Ok, no more negativity, I want to talk about the many things that worked in this. For me the most satisfying moment of the entire film came from Indiana Jones facial expression when he first lays eyes on Marion Ravenwood again. It’s such an impressive display of genuine emotion and glee that it felt like everyone in the theater experience it. Having suffered through a traitorous Nazi and ::shudder:: Kate Capshaw since we last saw Marion, her presence is magical. Ford and Allen pick up their great repartee from their first moment on screen and the chemistry between the two remains twenty seven years later. It’s nice that the still pretty Allen, now 56, has aged normally. I shudder to think of Marion Ravenwood losing her great smile to the devastating effect of facelifts on her ability to properly emote (ala Meg Ryan). The film’s wedding ending was tremendously satisfying as well, Indy was always meant to be with Marion.
As far as I’m concerned Harrison Ford is as great an action star as will ever walk the planet. His resume speaks for itself in regard to action. He brings a great swagger to his roles and always looks believably tough, as a spy, an adventurer or even a gritty president. Also important is his physical ability in these roles, I’ve seen it said before that no actor takes a punch better than Harrison Ford and I certainly think that’s the case, even at the age of 65. Indiana Jones is one of the iconic characters in film history thanks to Ford.
Cate Blanchett plays a pretty great villain here. I was terrified of Blanchett playing a somewhat ridiculous character with an accent here after her putrid work in Soderbergh’s God-awful The Good German, but I’m glad I was wrong. Her Irina Spalko would not feel out of place in a Bond movie and I don’t think that’s a bad thing for an Indiana Jones in the 50s. It’s a fun role and Blanchett makes the best of it. Her predictable demise is made silly by the construction of the film’s final scene but it doesn’t take away from what a solid job she’s done.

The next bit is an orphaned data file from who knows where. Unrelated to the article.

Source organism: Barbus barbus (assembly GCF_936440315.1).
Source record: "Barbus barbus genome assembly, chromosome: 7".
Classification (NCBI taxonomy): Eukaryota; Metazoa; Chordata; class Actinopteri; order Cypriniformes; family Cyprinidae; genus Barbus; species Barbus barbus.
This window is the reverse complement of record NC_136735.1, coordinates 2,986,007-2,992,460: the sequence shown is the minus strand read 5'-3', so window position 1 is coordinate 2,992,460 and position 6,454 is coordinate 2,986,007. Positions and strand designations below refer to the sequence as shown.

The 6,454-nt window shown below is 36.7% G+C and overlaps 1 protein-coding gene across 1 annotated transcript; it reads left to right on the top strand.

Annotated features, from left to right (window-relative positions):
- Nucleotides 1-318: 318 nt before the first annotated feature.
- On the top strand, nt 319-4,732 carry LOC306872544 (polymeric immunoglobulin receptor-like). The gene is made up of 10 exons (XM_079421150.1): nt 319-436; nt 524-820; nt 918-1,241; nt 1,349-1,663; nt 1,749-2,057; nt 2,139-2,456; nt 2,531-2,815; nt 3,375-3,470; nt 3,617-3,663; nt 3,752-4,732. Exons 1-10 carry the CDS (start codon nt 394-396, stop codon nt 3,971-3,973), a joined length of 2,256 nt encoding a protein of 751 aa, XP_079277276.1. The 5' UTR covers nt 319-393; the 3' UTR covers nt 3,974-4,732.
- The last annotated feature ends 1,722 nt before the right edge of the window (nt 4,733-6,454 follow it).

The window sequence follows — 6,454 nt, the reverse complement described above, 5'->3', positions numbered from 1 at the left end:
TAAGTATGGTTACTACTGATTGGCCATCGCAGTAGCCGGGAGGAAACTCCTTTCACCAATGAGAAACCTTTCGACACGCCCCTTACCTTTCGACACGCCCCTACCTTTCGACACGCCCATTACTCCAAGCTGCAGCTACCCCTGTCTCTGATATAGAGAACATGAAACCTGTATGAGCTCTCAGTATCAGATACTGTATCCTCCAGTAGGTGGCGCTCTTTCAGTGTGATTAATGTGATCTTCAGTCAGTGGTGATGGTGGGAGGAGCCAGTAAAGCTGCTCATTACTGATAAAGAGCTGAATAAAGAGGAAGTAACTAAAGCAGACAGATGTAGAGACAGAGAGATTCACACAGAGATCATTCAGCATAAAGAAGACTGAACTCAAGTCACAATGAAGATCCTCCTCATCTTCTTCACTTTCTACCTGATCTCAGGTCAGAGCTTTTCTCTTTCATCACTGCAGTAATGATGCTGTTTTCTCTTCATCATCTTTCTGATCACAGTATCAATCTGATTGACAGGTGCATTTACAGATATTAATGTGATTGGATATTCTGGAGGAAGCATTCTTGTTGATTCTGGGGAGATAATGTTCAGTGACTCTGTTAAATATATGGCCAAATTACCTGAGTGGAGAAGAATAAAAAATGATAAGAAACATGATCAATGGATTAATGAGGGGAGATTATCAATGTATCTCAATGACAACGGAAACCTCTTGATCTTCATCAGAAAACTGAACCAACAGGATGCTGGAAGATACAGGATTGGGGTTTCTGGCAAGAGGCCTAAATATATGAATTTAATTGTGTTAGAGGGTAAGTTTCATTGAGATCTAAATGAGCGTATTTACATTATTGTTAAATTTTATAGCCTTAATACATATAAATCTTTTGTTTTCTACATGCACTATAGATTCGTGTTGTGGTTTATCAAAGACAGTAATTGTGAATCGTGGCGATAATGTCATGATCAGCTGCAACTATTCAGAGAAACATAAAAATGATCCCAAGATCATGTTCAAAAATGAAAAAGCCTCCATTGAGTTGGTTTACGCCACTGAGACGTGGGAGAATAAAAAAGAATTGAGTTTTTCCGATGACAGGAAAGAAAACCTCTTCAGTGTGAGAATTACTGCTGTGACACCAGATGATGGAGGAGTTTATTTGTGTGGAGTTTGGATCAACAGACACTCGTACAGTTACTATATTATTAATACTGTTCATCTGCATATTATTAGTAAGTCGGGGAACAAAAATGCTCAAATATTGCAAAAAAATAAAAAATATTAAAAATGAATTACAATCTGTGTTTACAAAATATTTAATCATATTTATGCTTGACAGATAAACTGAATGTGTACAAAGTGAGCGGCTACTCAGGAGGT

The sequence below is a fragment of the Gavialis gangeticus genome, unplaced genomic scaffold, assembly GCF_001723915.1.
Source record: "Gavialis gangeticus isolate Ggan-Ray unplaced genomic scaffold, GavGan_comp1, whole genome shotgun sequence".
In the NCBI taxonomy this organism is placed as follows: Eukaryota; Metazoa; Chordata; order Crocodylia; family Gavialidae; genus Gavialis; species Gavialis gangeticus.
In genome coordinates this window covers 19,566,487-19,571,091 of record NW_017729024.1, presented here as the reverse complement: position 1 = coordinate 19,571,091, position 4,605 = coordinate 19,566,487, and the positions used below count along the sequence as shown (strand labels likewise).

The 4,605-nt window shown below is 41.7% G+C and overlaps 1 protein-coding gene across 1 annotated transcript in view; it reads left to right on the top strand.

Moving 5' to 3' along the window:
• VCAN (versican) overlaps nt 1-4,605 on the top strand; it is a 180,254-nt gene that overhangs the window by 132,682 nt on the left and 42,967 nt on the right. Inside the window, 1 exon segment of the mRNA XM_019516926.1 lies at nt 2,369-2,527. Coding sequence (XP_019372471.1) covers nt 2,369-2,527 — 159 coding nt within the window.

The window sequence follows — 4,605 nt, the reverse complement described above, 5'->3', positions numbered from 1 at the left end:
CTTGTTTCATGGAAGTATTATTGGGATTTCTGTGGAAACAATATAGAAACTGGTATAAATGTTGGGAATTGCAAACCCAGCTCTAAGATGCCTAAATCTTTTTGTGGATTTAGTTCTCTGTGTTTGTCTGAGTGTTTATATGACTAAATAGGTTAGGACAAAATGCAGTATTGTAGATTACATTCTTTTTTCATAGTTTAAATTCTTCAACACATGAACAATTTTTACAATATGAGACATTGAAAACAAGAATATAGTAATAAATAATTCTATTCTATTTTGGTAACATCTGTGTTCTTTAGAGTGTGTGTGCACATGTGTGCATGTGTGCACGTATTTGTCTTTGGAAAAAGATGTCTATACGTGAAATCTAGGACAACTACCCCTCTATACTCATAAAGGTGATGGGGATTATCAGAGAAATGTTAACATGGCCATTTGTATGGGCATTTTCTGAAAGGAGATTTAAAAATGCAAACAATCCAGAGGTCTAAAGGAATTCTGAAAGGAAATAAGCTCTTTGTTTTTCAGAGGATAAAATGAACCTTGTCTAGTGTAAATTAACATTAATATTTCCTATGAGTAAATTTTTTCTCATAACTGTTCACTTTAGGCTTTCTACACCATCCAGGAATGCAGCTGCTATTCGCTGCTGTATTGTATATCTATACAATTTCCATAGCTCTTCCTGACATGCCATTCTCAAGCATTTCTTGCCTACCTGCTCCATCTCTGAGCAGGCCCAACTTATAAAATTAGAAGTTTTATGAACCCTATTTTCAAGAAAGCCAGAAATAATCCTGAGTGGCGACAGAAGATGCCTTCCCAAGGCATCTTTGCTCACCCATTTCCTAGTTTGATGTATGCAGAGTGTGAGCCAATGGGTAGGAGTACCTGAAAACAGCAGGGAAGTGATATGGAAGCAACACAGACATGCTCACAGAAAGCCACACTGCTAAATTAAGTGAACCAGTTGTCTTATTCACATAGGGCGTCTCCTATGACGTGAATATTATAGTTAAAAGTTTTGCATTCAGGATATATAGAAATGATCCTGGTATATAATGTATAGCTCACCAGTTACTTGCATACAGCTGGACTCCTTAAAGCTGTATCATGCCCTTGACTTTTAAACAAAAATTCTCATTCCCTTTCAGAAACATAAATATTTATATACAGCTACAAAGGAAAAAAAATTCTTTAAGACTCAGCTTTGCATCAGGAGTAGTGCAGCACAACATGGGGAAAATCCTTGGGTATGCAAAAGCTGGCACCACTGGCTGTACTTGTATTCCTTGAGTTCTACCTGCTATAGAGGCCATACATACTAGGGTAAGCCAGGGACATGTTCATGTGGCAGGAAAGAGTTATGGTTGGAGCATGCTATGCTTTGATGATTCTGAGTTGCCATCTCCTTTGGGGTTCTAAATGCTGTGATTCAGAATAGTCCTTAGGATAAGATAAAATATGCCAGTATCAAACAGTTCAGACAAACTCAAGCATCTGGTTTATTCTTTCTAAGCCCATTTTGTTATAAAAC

I feel that Shia LaBeouf is getting a bad rep lately and I’m not sure why. He was the target of rampant internet criticism for his role in Crystal Skull – before anyone had seen even a single minute of the film, mind you – as Indy’s Jar Jar Binks (et al similar criticism). People, guys at least, just don’t seem to like him very much. Perhaps it’s because he is something of a dorky everyman looking type who is playing very cool characters or, perhaps, it’s because people choose to prejudge his talent by his Even Stevens and I, Robot performances. All I can say is that Spielberg believes in him and so do I. I liked his work in mediocre films Bobby, Constantine and The Greatest Game Ever Played. Disturbia was impressive work as he was tasked to single-handedly carry a pretty silly concept, which he did to such an effective level that it made the movie not only a surprise hit, but also a success with critics. I really enjoyed Transformers and I thought LaBeouf’s tremendous comedic timing really helped make the movie click. Here LaBeouf plays a really solid action hero in training. His great comedic timing is on display again – “what’re you 80?” – and he did nice work with the action scenes. His sword fight with Spalko between two moving jeeps is one of the best parts of the movie. LaBeouf really looks the part as well, from his hairdo down to his facial features he makes for a great greaser. Having put on 15-20 pounds of muscle for the role, LaBeouf seems tougher and manlier than in earlier roles which helps sell him as Indy’s son. The current buzz is that the Indiana Jones series may continue with Ford gradually giving way to LaBeouf over the next movie or two (so gradually, be it in one movie or more, Ford will move more into the role occupied by Sean Connery in Last Crusade and cede the primary role to LaBeouf). Alas Mutt Williams or Mutt Jones doesn’t have quite the same feel as Indiana Jones…